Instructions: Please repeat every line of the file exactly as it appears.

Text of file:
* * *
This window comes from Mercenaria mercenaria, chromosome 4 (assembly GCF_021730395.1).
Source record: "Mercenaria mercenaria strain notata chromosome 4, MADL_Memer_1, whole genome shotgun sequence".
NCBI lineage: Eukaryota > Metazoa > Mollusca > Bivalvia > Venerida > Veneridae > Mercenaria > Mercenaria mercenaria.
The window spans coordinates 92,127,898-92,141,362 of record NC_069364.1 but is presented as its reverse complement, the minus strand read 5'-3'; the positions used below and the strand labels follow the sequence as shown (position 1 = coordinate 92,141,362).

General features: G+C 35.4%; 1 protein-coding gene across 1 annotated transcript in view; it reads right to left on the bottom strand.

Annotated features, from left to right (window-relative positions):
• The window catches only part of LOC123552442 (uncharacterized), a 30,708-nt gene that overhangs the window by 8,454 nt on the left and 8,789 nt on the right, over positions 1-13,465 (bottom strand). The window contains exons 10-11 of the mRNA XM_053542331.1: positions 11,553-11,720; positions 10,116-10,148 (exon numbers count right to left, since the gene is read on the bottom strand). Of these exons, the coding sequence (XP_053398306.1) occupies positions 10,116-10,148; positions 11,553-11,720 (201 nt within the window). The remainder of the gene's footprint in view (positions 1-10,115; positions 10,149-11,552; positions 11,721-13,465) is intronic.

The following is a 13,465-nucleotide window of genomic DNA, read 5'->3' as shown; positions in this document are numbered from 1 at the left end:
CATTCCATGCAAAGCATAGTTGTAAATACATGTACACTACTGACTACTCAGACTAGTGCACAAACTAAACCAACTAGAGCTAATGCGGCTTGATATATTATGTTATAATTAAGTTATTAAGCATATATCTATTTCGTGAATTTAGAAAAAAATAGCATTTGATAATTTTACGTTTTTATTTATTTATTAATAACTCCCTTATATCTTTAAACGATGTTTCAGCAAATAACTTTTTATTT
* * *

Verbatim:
This window comes from Mercenaria mercenaria, chromosome 4 (assembly GCF_021730395.1).
Source record: "Mercenaria mercenaria strain notata chromosome 4, MADL_Memer_1, whole genome shotgun sequence".
NCBI lineage: Eukaryota > Metazoa > Mollusca > Bivalvia > Venerida > Veneridae > Mercenaria > Mercenaria mercenaria.
The window spans coordinates 92,127,898-92,141,362 of record NC_069364.1 but is presented as its reverse complement, the minus strand read 5'-3'; the positions used below and the strand labels follow the sequence as shown (position 1 = coordinate 92,141,362).

General features: G+C 35.4%; 1 protein-coding gene across 1 annotated transcript in view; it reads right to left on the bottom strand.

Annotated features, from left to right (window-relative positions):
• The window catches only part of LOC123552442 (uncharacterized), a 30,708-nt gene that overhangs the window by 8,454 nt on the left and 8,789 nt on the right, over positions 1-13,465 (bottom strand). The window contains exons 10-11 of the mRNA XM_053542331.1: positions 11,553-11,720; positions 10,116-10,148 (exon numbers count right to left, since the gene is read on the bottom strand). Of these exons, the coding sequence (XP_053398306.1) occupies positions 10,116-10,148; positions 11,553-11,720 (201 nt within the window). The remainder of the gene's footprint in view (positions 1-10,115; positions 10,149-11,552; positions 11,721-13,465) is intronic.

The following is a 13,465-nucleotide window of genomic DNA, read 5'->3' as shown; positions in this document are numbered from 1 at the left end:
CATTCCATGCAAAGCATAGTTGTAAATACATGTACACTACTGACTACTCAGACTAGTGCACAAACTAAACCAACTAGAGCTAATGCGGCTTGATATATTATGTTATAATTAAGTTATTAAGCATATATCTATTTCGTGAATTTAGAAAAAAATAGCATTTGATAATTTTACGTTTTTATTTATTTATTAATAACTCCCTTATATCTTTAAACGATGTTTCAGCAAATAACTTTTTATTT